Newspaper Page Text
t t~eI~.~&s ~ mforma
Z~4~j~~j ~ t~at the ~s
obeerya~cn~~ therein. r~
wire rea~Ufmade and ~1so
no~eta4i5 regarding the I~rac
"'C' 'V ~i " VC
*~ **v r'*
* " Co
* ~ *.
~/.' YQ~ C~ -' Xi;b, I'm
~ *yiffes wor~k is near
a~-~ii&~ I'm about tbxough with
~ &~&k1~~ ~tIiis WQAd and In this
enf to tIiW~-newspa
' ~ his arrival bere
~ ha~ spent
~Tst ei~*~ weeks IlL an stte~iipt to
~ W'~IQSt) strength. He has
-~ ~d dee~j~6ver th~e death of Ii
~ RogerS.~ 2Hls cheeks were hollow,
*'~ -eyes appeared~ dim.
fUEl ~TE MONOPOLY.
~ ~Sade in Bill Offered by Mr.
D. C.-The "power
~' ~re ~p~Jy was the object of at
4~In. a ~blll offered In the house
tive Mann of Illinois. It
,ldes that before dams across
sable .and non-navigable streams
'~' ~e constructed, permission anc~
*must be obtained of the see
-~war and chief of engineers,
It unlawful to deviate from
*wWo~~h Thousands 0?
a, La.-Sleet and snow,
~ flort~er' -
on~ of Loulskana and Mis
ars tO LA4&~. (iarJAL
'~ee~,iI With tle
f the wee
- uthern ter
- - -.on Montague
Virginia, in an
- -:outh and the Na
- a~lvocation of the Uni
s.hern statesman and edu
expert urges the relaxation
?Olitical rigidity of the south
division of the people of that
sto potliidn parties.
south's - welfare, as well. as
'the nation, must be promoted
r practical affairs of the repub
ne declared. "I will go further
declare that the people of the
-, the middle west and the west
do no act more sagacious, more
-g, more appealing to the mor
nation of the nation than to
-oi' the south a larger ant
share in the working of
-al govert nent."
P-711 W CHOSEN.
'hief of Pan
the P.a -
eed Gilbert ?~
4,000 per year.
~'yffe is a law graduate of tio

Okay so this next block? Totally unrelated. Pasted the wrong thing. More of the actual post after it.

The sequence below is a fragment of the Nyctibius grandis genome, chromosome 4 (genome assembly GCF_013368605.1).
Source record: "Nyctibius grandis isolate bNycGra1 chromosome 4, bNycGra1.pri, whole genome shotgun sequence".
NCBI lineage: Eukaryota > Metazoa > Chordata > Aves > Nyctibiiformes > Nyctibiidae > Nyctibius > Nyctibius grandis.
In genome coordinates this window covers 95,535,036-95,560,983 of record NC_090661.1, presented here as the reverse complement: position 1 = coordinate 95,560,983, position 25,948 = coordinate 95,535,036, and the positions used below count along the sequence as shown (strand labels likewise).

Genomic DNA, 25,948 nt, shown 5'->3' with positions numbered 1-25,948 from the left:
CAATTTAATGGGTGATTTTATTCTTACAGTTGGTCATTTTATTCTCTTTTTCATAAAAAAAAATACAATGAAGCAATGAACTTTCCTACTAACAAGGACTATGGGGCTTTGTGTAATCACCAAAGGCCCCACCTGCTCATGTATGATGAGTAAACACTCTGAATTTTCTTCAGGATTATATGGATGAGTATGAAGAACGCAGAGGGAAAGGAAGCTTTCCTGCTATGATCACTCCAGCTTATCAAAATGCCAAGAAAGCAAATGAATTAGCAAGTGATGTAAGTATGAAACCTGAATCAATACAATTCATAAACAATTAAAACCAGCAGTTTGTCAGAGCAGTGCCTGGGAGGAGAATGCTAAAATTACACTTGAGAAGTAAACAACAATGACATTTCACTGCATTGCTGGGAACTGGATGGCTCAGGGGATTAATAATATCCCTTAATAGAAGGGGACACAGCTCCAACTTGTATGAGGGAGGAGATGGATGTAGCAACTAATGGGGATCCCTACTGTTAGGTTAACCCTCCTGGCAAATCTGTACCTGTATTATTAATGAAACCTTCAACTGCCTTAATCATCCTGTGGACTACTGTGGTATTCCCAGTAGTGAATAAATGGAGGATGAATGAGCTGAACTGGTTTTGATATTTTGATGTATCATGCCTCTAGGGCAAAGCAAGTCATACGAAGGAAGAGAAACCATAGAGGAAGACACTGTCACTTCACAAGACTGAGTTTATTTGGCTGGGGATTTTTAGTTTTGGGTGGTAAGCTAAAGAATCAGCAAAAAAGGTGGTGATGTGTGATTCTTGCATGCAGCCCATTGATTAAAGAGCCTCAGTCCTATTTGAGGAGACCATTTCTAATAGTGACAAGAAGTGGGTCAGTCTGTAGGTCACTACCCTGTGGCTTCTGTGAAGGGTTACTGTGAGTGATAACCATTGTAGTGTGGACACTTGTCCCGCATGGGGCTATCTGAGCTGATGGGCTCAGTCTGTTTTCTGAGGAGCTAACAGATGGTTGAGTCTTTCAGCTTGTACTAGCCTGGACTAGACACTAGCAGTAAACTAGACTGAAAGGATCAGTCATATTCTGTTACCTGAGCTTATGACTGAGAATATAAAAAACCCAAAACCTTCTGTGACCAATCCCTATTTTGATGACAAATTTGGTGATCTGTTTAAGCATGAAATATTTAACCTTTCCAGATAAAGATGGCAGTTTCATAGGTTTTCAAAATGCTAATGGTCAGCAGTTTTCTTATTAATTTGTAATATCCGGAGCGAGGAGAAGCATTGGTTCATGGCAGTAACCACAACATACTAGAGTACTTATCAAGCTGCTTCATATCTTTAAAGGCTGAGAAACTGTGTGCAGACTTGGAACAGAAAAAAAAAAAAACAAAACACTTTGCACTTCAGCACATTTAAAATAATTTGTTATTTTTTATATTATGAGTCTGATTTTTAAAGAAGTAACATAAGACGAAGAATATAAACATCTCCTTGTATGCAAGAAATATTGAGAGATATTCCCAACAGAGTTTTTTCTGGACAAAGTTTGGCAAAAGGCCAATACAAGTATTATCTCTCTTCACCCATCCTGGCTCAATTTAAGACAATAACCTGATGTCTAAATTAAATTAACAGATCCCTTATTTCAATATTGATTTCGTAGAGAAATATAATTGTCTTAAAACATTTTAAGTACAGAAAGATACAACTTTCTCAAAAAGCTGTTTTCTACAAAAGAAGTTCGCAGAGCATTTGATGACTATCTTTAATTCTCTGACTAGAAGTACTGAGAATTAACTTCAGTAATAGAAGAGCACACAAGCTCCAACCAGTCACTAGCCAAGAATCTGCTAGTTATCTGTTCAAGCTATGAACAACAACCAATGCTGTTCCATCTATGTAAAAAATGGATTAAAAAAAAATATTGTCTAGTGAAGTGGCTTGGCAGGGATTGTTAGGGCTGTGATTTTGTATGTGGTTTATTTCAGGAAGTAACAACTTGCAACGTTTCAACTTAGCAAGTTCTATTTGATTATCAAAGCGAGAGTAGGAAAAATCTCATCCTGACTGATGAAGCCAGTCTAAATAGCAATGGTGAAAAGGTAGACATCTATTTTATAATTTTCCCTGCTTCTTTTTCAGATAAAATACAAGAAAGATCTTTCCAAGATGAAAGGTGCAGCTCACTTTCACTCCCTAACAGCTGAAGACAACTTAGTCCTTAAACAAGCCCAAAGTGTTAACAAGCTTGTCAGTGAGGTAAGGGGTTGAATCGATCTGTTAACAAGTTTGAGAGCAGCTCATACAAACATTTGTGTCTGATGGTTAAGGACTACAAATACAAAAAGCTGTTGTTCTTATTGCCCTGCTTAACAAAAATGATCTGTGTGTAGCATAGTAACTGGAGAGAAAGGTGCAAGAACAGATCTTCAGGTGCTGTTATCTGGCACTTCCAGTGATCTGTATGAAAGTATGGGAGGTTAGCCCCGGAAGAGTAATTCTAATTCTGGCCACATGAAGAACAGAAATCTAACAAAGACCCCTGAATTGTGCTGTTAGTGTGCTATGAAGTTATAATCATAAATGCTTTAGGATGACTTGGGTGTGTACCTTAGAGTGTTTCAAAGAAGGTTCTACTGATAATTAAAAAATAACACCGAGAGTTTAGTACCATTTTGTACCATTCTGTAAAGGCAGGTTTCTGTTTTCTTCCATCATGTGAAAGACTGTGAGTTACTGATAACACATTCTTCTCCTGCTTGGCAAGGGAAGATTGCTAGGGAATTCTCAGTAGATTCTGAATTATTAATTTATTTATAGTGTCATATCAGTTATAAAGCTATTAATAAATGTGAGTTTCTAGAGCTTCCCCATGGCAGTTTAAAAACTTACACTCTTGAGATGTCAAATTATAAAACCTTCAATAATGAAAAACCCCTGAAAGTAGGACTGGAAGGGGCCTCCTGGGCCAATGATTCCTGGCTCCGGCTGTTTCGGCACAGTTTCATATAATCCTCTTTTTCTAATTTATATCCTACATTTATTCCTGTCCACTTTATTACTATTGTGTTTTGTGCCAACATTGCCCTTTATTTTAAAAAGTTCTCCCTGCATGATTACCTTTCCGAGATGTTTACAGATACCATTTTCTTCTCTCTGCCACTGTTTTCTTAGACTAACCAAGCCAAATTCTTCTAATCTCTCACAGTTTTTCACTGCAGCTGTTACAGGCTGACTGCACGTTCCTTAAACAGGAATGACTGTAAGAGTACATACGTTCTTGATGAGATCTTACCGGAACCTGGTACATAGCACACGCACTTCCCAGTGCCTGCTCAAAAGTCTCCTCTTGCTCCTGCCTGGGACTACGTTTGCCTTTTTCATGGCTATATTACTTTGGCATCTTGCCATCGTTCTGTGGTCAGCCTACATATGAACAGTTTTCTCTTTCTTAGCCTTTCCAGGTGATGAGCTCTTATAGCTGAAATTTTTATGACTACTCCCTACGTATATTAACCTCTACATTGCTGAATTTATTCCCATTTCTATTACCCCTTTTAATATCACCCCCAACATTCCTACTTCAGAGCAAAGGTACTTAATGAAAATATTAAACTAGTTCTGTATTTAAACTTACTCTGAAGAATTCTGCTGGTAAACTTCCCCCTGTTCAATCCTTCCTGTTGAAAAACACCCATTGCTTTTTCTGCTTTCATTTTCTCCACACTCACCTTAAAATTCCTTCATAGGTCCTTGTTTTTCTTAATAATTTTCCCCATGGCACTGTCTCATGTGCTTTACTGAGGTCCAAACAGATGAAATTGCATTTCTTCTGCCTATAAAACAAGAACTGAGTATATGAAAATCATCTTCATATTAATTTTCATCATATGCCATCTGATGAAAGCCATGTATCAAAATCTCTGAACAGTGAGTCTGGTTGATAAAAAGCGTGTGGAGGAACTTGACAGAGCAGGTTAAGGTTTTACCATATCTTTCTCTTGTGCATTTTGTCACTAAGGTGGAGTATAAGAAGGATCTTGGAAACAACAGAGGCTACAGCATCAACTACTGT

erslty -of Cincinnati, and has bee
-Ity 9editor of the Chattanooga Times
ora the past ten years.
Plea For Higher Wages.
Bristol, Tenn--More than 50 repre
'iltatives of the Brotherhood of Rail
.ay Clerks of the Norfolk and West-.
rn Railway system met here and de
ded to demand an increase of 10 per
ent in wages. Increased cost of liv
ais assigned as the cause for the
Gi of Halt a Mllion.
Phiadelphia, Pa. - Announcement
as made ~by the trustes of the Uni
3rsity of Pennsylvania that Henry
*hipps had presented to the universi
-: $500,000 to be used in the cam
dign against tuberculosis. The plans
r' a new hospital are now beitfg
Walked 300 Miles and Dies.
Paris, France.-A centenarian, Jean
aller, - has performed a wonderful
-at of endurance, which, however,
as fatal to him. Jean Muller, aged
35, walked 300 miles from Belfort, in
Isace Lorraine, to Paris, where his
iildren lived. After reaching the
apital he succumbed to fatigue.
Newsy Paragraphs. drc
In his annual report to the drc
>rs of the Model License league
.eeting at Louisville, Ky., President
. M.Giloreasserted that the Anti.
loon league is crippled linancially,
id will live but two years more. All
.e offcers of the league were re
While agriculturalists in Mississip
bey1eve that thousands of boll wee-i
Is llave been killed by the extremely
ifavorable weather recently, during
wich time, ice and snow covered the
round almost all over the state, they
a.ve no hope that the insect has been
xterminated, or that the number kill
d will materially affect the number
hat will appear next summer in the
Conforming to the avowed policy of
elping the Antk:Saloon league to en